Christian Doidge helped Hibs to a closely contested win over Kilmarnock at Rugby Park on Saturday and immediately set his sights on Hearts in the Scottish Cup semi-final this weekend.

The powerful Welshman took a tumble inside the box under pressure from former Jambos star Clevid Dikamona before strike partner Kevin Nisbet coolly slotted home the opener - and winner - in the 1-0 finish. The winning of the penalty was only half the story for Doidge, though, who threw himself about all day, winning headers and causing plenty of problems for the home side.

Now he wants to take his momentum and Hibs' strong league form into the Hampden Park derby day showdown after another clean sheet in the Premiership, their sixth of the campaign. "The gaffer has been on me and Kev about [working hard defensively]. Sometimes it is not a striker’s natural thing to defend from the front but I thought we did it really well against Kilmarnock. We worked really hard on it during the week and we put it into the game today, and it obviously helped us to win.

"Killie didn't have a shot on target in the 90 minutes, that is a great stat to have. It was a difficult game, with them having an extra man in midfield, but we dealt with it really well. After the start we had, it is a nice opportunity to know we have [Hearts] to look forward to in the cup. We know what it means to the fans and to everyone around the club, so it feels exciting, and it is one that we are hopefully go into and win.

"By far they are the biggest [games of my career]. They are the most exciting games to play in, a local derby. When I first came up here I didn’t realise how big an occasion it was. It’s a game that everyone wants to play in. It’s really exciting, and to play at Hampden in a semi-final of the Scottish Cup is massive in your career, so its something we’re all looking forward to."

Doidge is yet to open his scoring account for Jack Ross in the Edinburgh derby but he's desperate to ensure that whether it's him on the score sheet or not against the Jambos, someone in green and white can be the hero on the day. "I’ve played two games, then I came off the bench in the next one, but didn’t get a goal, disappointingly," he added.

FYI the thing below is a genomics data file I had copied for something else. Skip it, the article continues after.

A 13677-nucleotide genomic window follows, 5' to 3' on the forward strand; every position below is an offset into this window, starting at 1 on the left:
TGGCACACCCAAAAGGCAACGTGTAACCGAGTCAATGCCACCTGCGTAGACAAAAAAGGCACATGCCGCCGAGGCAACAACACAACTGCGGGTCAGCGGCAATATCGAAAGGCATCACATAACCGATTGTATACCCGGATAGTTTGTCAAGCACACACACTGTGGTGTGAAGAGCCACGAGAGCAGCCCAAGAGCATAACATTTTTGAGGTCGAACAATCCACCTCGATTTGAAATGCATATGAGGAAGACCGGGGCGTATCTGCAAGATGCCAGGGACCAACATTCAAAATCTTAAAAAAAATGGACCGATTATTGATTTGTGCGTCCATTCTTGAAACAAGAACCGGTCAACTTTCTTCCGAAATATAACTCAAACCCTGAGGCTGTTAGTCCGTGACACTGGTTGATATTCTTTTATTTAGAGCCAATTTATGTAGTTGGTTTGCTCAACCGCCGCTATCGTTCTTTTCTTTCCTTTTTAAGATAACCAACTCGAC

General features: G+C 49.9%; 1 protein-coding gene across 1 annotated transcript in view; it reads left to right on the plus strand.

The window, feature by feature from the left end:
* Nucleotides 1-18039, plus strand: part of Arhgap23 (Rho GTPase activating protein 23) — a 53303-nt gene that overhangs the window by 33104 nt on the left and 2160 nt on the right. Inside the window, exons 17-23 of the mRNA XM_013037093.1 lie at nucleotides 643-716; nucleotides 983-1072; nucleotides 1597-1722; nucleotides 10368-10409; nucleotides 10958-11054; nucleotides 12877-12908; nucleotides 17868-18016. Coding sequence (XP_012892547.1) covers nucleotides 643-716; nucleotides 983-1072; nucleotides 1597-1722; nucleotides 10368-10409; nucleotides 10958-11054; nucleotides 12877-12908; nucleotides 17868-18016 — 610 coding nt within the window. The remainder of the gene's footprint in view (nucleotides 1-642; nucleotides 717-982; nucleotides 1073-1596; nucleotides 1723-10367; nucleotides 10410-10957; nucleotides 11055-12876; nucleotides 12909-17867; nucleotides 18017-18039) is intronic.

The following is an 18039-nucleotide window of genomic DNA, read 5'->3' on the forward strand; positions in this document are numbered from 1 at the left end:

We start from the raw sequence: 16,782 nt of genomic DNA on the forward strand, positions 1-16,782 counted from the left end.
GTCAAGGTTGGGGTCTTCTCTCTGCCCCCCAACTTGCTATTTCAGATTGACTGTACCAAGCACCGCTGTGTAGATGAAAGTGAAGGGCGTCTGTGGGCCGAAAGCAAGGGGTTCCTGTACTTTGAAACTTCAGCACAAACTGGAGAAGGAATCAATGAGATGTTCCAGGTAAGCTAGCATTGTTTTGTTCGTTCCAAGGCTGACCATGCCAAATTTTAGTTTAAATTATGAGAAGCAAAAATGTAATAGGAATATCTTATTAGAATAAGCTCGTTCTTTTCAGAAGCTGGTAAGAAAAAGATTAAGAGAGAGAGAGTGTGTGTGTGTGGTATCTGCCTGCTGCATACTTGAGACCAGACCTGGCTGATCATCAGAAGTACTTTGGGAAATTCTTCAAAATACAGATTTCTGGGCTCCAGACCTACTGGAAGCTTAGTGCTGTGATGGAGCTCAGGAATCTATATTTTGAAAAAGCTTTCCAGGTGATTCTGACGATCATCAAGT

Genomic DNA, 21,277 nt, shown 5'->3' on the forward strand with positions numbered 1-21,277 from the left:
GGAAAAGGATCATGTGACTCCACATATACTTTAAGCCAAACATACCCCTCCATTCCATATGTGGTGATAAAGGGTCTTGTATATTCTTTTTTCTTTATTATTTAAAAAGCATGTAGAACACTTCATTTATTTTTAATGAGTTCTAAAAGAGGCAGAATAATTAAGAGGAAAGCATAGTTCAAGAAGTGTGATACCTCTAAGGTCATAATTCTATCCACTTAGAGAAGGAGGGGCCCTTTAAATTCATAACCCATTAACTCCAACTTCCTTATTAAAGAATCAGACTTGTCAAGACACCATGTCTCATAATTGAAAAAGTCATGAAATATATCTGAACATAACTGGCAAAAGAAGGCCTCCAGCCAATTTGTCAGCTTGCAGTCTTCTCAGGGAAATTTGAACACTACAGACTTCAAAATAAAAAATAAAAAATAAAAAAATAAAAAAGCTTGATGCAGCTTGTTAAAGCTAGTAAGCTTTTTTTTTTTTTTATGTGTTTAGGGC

"Listen, it would be great to score against them. It’s a massive game and you want to score in the big ones. It would mean a lot to me, and obviously the team, because it would them to win, which is the most important thing."

Hibs had the majority of the play at Rugby Park on Saturday with the likes of Doidge, Nisbet and Joe Newell in particular impressing. The penalty before the half-hour mark was not the only opportunity the visitors created on a day they could, and perhaps should, have won more convincingly.

Newell leathered a volley just wide of the mark in the first-half but it was the flurry of missed chances in the second that will have been the main source of frustration. Paul McGinn and Stephen Mallan both fired shots wide when they should have at least hit the target.

They were almost caught cold when Greg Kiltie had an effort hooked off the line, but it looked like it was perhaps trickling just wide of the post when Lewis Stevenson cleared.

Killie's main grievance on the full-time whistle was that the penalty conceded by Dikamona - who had to eventually be stretchered off with a painful looking foot injury - started outside the box. Manager Alex Dyer was gutted after having his suspicions confirmed on second viewing, and defender Calum Waters was also less than convinced it was a penalty. "I didn’t have a great view of it but a few of the boys said it was outside the box," he said.

"I think it was definitely a foul but whether it was outside or inside was the big decision. It is one one that has went against us and cost us, unfortunately."